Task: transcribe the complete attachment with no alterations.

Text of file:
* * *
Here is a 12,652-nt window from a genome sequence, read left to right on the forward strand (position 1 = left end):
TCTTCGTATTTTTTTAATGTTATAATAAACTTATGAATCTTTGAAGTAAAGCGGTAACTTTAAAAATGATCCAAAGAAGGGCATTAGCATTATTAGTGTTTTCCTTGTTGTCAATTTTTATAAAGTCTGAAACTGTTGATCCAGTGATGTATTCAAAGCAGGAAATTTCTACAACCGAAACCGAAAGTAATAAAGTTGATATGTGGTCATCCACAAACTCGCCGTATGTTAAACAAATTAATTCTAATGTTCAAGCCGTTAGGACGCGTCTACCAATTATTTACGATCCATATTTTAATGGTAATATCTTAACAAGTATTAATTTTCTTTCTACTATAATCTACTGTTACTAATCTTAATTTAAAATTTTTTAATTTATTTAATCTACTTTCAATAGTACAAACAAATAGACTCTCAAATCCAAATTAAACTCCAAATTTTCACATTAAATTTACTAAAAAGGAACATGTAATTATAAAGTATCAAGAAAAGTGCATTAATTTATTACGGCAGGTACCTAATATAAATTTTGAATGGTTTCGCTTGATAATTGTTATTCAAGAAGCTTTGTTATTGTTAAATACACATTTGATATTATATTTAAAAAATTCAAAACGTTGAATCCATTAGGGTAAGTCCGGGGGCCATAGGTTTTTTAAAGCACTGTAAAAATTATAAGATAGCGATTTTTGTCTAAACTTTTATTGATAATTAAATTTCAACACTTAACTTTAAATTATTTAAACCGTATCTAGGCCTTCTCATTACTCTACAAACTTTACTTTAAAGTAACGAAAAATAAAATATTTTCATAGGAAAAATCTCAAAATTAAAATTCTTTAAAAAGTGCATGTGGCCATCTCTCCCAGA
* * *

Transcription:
Here is a 12,652-nt window from a genome sequence, read left to right on the forward strand (position 1 = left end):
TCTTCGTATTTTTTTAATGTTATAATAAACTTATGAATCTTTGAAGTAAAGCGGTAACTTTAAAAATGATCCAAAGAAGGGCATTAGCATTATTAGTGTTTTCCTTGTTGTCAATTTTTATAAAGTCTGAAACTGTTGATCCAGTGATGTATTCAAAGCAGGAAATTTCTACAACCGAAACCGAAAGTAATAAAGTTGATATGTGGTCATCCACAAACTCGCCGTATGTTAAACAAATTAATTCTAATGTTCAAGCCGTTAGGACGCGTCTACCAATTATTTACGATCCATATTTTAATGGTAATATCTTAACAAGTATTAATTTTCTTTCTACTATAATCTACTGTTACTAATCTTAATTTAAAATTTTTTAATTTATTTAATCTACTTTCAATAGTACAAACAAATAGACTCTCAAATCCAAATTAAACTCCAAATTTTCACATTAAATTTACTAAAAAGGAACATGTAATTATAAAGTATCAAGAAAAGTGCATTAATTTATTACGGCAGGTACCTAATATAAATTTTGAATGGTTTCGCTTGATAATTGTTATTCAAGAAGCTTTGTTATTGTTAAATACACATTTGATATTATATTTAAAAAATTCAAAACGTTGAATCCATTAGGGTAAGTCCGGGGGCCATAGGTTTTTTAAAGCACTGTAAAAATTATAAGATAGCGATTTTTGTCTAAACTTTTATTGATAATTAAATTTCAACACTTAACTTTAAATTATTTAAACCGTATCTAGGCCTTCTCATTACTCTACAAACTTTACTTTAAAGTAACGAAAAATAAAATATTTTCATAGGAAAAATCTCAAAATTAAAATTCTTTAAAAAGTGCATGTGGCCATCTCTCCCAGA